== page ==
HONG KONG – Two Canadian cyber security entrepreneurs say that the government’s Trade Commissioner Service (TCS) was crucial in introducing them to clients in the Hong Kong market, quickly leading to a foothold of business in the broader region.
At the ICT Expo 2019 at the Hong Kong Convention and Exhibition Centre, hundreds of vendors hock their wares at booths across a huge expo hall. Amidst them is a large multi-booth unit flying the Maple Leaf, bringing together Canadian software firms from across the country and several different solution categories into a tight package.
The mission comes as Canada is extending its efforts to open up the Asian market to startups from the Great White North. Four Canadian Technology Accelerators are planned for the region, with two already opening near the end of last year in Taipei and Singapore, and Hong Kong and Tokyo anticipated to open soon. Modelled after the accelerators the government has already deployed to key U.S. markets, the goal will be to bring over dozens of startups to the region and connect them with the right people.
And TCS was instrumental in making connections for Eldon Sprickerhoff, founder and chief innovation officer, at Cambridge, Ont.-based eSentire Inc. and Iain Paterson, managing director at Toronto-based Cycura Inc. Both say that getting involved with trade missions to Hong Kong lead to a healthy business in the area. One that both hope to grow by meeting new prospects at the expo.
“Especially at the beginning it was a huge help… they are just so willing to bend over backwards for you and set up interviews of B2B [business to business], trying to connect people,” Sprickerhoff says. “I met with every single regulator in Hong Kong in a six-day span. I could not have done that by myself. There’s no chance. It’d be unusual to get one of them.”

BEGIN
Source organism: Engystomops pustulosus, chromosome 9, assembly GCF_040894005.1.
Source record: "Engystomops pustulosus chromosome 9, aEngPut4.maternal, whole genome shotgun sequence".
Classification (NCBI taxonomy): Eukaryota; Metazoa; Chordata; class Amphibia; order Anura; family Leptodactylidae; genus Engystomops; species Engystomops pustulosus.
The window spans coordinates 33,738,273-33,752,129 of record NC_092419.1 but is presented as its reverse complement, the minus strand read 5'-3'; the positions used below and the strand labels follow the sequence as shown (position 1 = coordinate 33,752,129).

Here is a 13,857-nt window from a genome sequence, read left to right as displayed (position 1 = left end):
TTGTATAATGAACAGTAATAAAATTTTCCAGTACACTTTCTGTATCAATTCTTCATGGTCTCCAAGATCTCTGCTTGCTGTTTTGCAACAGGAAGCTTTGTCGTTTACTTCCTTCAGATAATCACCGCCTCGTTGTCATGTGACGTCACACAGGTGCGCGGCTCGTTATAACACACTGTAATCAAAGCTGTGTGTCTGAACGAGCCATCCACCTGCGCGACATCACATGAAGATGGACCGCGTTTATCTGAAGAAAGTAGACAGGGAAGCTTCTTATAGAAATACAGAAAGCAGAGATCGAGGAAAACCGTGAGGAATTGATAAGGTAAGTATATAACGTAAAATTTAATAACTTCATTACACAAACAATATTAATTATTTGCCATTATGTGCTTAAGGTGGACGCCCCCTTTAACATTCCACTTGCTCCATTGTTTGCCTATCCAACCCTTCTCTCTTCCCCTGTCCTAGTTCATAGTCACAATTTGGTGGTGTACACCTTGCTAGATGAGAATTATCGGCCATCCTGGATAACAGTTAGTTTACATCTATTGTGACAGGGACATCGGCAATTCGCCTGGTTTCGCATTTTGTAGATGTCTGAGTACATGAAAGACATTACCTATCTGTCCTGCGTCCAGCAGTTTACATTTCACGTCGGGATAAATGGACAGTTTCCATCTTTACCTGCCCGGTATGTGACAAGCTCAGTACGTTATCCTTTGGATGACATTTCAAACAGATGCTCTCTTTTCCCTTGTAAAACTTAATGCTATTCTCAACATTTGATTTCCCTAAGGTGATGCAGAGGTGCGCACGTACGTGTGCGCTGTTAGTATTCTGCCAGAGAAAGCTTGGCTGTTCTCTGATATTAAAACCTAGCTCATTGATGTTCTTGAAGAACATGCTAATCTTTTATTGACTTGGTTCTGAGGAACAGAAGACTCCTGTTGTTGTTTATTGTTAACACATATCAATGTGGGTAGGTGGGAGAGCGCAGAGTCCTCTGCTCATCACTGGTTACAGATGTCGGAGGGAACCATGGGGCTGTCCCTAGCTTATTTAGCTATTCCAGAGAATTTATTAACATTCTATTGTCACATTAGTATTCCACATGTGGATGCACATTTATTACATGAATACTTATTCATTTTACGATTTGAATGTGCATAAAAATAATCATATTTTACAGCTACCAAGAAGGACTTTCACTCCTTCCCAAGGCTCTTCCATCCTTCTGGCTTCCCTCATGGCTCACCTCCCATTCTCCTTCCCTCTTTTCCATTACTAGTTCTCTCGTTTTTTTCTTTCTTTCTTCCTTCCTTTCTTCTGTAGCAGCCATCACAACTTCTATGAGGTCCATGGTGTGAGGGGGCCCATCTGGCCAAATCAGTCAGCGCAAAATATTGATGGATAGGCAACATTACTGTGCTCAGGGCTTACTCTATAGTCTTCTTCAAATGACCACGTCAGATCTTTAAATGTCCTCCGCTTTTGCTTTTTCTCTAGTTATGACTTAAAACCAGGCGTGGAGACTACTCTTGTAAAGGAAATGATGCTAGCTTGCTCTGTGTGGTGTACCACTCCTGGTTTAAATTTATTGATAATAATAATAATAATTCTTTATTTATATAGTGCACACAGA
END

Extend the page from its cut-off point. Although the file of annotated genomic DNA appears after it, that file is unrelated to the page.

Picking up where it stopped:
eSentire now has a couple dozen clients in Hong Kong, he says, and another dozen in Singapore. Hong Kong is a 15-hour direct flight from Toronto, so he’s not making the trip every week, he jokes, but he’s currently on his fifth or sixth trip into the region to do business.
For Paterson, it’s his second time visiting Hong Kong. He agrees this sort of trip wouldn’t be possible without the TCS.
“The meeting service they arranged for us during that first trip helped us establish partners here in Hong Kong, who we’ve been successful in doing work with here in the Hong Kong market,” he says. “We were not selling into the Asia-Pac market at all yet. We’re still a younger company and this is the gateway to that market for us.”
For entrepreneurs that want to get involved with TCS missions to Hong Kong or elsewhere, Sprickerhoff and Paterson say it’s as easy as reaching out to your local trade commissioner and starting a conversation.
A world apart, yet Hong Kong and Canada have close ties
Hong Kong ranks third as a global destination for Canadian services exports, worth $2.9 billion in 2017, according to TCS. It’s the second most popular location for investment in Asia, worth $10.6 billion in 2017.
The Canadian ex-pat community in Hong Kong is quite large, with more than 300,000 Canadian citizens living abroad there. A Canadian Chamber of Commerce in Hong Kong has 1,200 members.
As a next step, Paterson is interested in the opening of the Canadian Technology Accelerator in Hong Kong. The local trade commissioner in Toronto reached out to ask firms with experience in the market if they’d be interested in participating.
“It’s an opportunity for us to get further exposed to the Hong Kong market,” he says.
For Sprickerhoff, who’s also collaborated with Canadian Technology Accelerators in the U.S., taking advantage of government services to access foreign markets is just a common-sense move.
“Canadian is statistically an insignificant size on the world stage. But we have great tech, great schools, and we don’t make enough noise about how great we are,” he says. “We’re used to having less sizzle and more steak. We have to export, we just don’t have enough population for a niche market like cyber security, we have to go around the world and find out who needs it.”
IT World Canada spoke with TCS staff on background for this story.
Brian Jackson’s travel and accommodations to cover the ICT Expo and Internet Economy Summit were paid for by the Hong Kong Special Administrative Region. This story was not reviewed externally before publication.